This up-to-date book examines pharmaceutical development, access to medicines, and the protection of public health in the context of two fundamental changes that the global political economy has undergone since the 1970s, the globalization of trade and production and the increased harmonization of national regulations on intellectual property rights.
Shaping China’s Innovation Future employs a thorough analysis of a combination of factors including: the role of law and China’s legal system; economic theory and the development of China’s economy; China’s educational, intellectual property, and financial systems; China’s innovation capacity; and Chinese culture. Though the recommendations on how to improve China’s technology commercialization system are unique to China, the scope of the research makes the conclusions found here applicable to other countries facing similar challenges.
International Economic Law, Globalization and Developing Countries explores the impact of globalization on the international legal system, with a special focus on the implications for developing countries.
This concise and detailed Handbook addresses some of the most complex issues raised by the implementation of the TRIPS Agreement globally.
Among other themes, the Handbook explores the applicability of GATT jurisprudence for the interpretation of the Agreement’s provisions. It also considers key issues relating to the enforcement of intellectual property rights, such as border measures and injunctive relief. Teamed with the first volume – Research Handbook on the Protection of Intellectual Property under WTO Rules – this analysis is supplemented by a thorough review of the most important cases on TRIPS decided under the WTO dispute settlement mechanism.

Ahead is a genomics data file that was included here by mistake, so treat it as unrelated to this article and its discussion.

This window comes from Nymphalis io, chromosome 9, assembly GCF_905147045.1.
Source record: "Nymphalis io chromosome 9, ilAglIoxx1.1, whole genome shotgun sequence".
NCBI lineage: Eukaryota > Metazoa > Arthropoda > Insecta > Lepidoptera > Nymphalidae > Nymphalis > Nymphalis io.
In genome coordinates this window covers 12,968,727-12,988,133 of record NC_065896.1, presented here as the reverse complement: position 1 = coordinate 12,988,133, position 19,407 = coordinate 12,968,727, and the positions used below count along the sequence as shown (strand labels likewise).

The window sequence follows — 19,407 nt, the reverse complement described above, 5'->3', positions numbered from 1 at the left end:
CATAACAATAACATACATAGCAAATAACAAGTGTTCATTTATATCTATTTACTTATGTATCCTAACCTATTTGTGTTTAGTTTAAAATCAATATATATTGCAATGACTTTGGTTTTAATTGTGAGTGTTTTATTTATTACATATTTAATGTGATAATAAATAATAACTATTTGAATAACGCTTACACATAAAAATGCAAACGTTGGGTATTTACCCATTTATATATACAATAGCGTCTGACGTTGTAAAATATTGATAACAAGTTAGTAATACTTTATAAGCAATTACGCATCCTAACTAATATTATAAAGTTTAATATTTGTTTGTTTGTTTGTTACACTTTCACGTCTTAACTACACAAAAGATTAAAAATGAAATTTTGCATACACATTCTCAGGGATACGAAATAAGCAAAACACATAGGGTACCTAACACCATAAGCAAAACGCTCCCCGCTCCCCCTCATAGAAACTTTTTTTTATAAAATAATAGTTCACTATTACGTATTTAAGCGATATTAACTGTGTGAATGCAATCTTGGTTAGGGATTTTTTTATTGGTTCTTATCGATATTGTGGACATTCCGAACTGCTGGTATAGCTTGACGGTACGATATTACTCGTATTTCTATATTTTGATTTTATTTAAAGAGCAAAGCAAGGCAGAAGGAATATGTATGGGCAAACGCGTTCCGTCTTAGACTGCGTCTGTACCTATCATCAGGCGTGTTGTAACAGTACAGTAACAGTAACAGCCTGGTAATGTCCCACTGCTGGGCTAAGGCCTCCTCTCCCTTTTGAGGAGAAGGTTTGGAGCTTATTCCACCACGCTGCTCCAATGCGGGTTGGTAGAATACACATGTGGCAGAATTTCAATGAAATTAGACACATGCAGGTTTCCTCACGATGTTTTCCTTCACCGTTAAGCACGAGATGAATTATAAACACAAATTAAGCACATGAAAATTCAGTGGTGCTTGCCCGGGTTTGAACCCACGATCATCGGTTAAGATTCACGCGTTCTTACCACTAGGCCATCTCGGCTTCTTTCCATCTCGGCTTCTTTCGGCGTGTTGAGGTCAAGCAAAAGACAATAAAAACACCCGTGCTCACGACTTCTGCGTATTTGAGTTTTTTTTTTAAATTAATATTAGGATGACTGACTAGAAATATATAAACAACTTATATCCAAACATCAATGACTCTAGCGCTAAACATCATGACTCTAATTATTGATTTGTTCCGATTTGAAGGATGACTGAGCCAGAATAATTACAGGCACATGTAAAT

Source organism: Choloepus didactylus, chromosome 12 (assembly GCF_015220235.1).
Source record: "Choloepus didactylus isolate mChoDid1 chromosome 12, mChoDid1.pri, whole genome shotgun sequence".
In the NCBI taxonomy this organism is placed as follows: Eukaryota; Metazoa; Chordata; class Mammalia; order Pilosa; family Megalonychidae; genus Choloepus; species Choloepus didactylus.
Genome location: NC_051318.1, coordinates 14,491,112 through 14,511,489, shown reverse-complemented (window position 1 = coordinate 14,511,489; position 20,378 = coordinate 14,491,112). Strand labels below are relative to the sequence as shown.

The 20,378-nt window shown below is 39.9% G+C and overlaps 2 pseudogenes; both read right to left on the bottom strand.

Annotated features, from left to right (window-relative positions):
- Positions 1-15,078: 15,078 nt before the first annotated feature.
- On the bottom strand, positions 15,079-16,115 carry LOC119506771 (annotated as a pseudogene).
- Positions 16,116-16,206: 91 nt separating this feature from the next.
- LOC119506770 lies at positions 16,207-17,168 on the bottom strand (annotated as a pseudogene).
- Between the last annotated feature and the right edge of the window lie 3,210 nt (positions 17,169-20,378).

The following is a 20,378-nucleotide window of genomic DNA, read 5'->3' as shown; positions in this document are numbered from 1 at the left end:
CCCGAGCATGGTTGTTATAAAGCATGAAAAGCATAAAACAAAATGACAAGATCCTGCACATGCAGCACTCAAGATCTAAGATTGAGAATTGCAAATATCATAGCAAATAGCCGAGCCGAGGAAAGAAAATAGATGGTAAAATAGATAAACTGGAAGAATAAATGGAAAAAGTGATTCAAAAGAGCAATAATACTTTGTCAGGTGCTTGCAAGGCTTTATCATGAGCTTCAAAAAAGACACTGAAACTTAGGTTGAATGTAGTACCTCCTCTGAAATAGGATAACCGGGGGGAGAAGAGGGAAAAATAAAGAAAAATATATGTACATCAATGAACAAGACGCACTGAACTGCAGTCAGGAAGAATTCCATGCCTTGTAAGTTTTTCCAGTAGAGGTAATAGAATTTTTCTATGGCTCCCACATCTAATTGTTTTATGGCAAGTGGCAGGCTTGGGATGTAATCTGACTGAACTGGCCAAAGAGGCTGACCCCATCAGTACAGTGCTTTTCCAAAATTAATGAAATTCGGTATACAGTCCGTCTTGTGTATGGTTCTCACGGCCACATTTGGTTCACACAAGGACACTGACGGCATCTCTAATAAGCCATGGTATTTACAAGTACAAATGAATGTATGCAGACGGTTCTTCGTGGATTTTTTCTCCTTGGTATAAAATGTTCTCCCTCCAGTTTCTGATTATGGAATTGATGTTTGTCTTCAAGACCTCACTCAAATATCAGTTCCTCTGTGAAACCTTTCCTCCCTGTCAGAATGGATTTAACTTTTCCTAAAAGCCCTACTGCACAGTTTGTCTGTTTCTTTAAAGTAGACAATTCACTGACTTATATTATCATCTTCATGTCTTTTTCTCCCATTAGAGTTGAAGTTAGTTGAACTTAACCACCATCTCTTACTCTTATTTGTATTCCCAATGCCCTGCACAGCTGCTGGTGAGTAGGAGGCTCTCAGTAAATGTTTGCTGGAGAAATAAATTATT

This comprehensive Handbook provides an in-depth analysis of the origin and main substantive provisions of the TRIPS Agreement, the most influential international treaty on intellectual property currently in force.
This comprehensive book considers new and emerging IP issues from a development perspective, examining recent trends and developments in this area. Presenting an overview of the IP landscape in general, the contributing authors subsequently narrow their focus, providing wide-ranging case studies from countries across Africa, Asia and Latin America on topical issues in the current IP discourse. These include the impact of IP on the pharmaceutical sector, the protection of life forms and traditional knowledge, geographical indications, access to knowledge and public research institutes, and the role of competition policy. The challenges developing countries face in the TRIPS-Plus world are also explored in detail.
This book considers whether the WTO agreement on ‘Trade-Related Aspects of Intellectual Property Rights’ (TRIPS) will become a vehicle for promoting greater international equity and engagement with the world economy or a tool for wealthy nations to extract excessive rents from poorer countries. Can TRIPS garner the necessary degree of legitimacy and public trust to deliver economic development? Can it become a key instrument for promoting international health and development? In response to these questions, the book proposes interpretive possibilities for the TRIPS’ text along with implementation strategies to avoid the threat of its irrelevancy due, amongst other things, to free trade agreements containing TRIPS-plus terms.